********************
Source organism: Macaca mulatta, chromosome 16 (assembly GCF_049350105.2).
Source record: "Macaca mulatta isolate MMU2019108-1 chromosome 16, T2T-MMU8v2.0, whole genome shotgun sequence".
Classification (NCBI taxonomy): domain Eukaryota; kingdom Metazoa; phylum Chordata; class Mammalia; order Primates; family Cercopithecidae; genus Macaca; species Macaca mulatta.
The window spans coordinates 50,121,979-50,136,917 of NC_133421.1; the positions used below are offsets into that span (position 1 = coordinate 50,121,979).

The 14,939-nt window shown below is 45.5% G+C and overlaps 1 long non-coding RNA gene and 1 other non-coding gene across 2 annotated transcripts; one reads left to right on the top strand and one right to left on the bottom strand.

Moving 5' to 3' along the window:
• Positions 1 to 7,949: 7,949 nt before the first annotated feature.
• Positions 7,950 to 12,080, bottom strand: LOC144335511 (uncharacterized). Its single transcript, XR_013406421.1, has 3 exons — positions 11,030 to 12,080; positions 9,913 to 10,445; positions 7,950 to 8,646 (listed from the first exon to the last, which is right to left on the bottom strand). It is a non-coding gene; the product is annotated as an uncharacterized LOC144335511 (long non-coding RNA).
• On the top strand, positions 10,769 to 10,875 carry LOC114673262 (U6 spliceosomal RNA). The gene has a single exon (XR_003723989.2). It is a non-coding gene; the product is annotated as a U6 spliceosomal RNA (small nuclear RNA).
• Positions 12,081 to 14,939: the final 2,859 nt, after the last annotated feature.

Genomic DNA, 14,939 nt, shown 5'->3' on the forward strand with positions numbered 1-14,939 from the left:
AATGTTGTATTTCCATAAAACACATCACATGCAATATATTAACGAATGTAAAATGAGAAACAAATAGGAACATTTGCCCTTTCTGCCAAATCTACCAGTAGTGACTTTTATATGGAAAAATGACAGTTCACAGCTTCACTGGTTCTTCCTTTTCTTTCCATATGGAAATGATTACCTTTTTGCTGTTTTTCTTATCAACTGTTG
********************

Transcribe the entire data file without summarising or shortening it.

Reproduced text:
Source organism: Macaca mulatta, chromosome 16 (assembly GCF_049350105.2).
Source record: "Macaca mulatta isolate MMU2019108-1 chromosome 16, T2T-MMU8v2.0, whole genome shotgun sequence".
Classification (NCBI taxonomy): domain Eukaryota; kingdom Metazoa; phylum Chordata; class Mammalia; order Primates; family Cercopithecidae; genus Macaca; species Macaca mulatta.
The window spans coordinates 50,121,979-50,136,917 of NC_133421.1; the positions used below are offsets into that span (position 1 = coordinate 50,121,979).

The 14,939-nt window shown below is 45.5% G+C and overlaps 1 long non-coding RNA gene and 1 other non-coding gene across 2 annotated transcripts; one reads left to right on the top strand and one right to left on the bottom strand.

Moving 5' to 3' along the window:
• Positions 1 to 7,949: 7,949 nt before the first annotated feature.
• Positions 7,950 to 12,080, bottom strand: LOC144335511 (uncharacterized). Its single transcript, XR_013406421.1, has 3 exons — positions 11,030 to 12,080; positions 9,913 to 10,445; positions 7,950 to 8,646 (listed from the first exon to the last, which is right to left on the bottom strand). It is a non-coding gene; the product is annotated as an uncharacterized LOC144335511 (long non-coding RNA).
• On the top strand, positions 10,769 to 10,875 carry LOC114673262 (U6 spliceosomal RNA). The gene has a single exon (XR_003723989.2). It is a non-coding gene; the product is annotated as a U6 spliceosomal RNA (small nuclear RNA).
• Positions 12,081 to 14,939: the final 2,859 nt, after the last annotated feature.

Genomic DNA, 14,939 nt, shown 5'->3' on the forward strand with positions numbered 1-14,939 from the left:
AATGTTGTATTTCCATAAAACACATCACATGCAATATATTAACGAATGTAAAATGAGAAACAAATAGGAACATTTGCCCTTTCTGCCAAATCTACCAGTAGTGACTTTTATATGGAAAAATGACAGTTCACAGCTTCACTGGTTCTTCCTTTTCTTTCCATATGGAAATGATTACCTTTTTGCTGTTTTTCTTATCAACTGTTG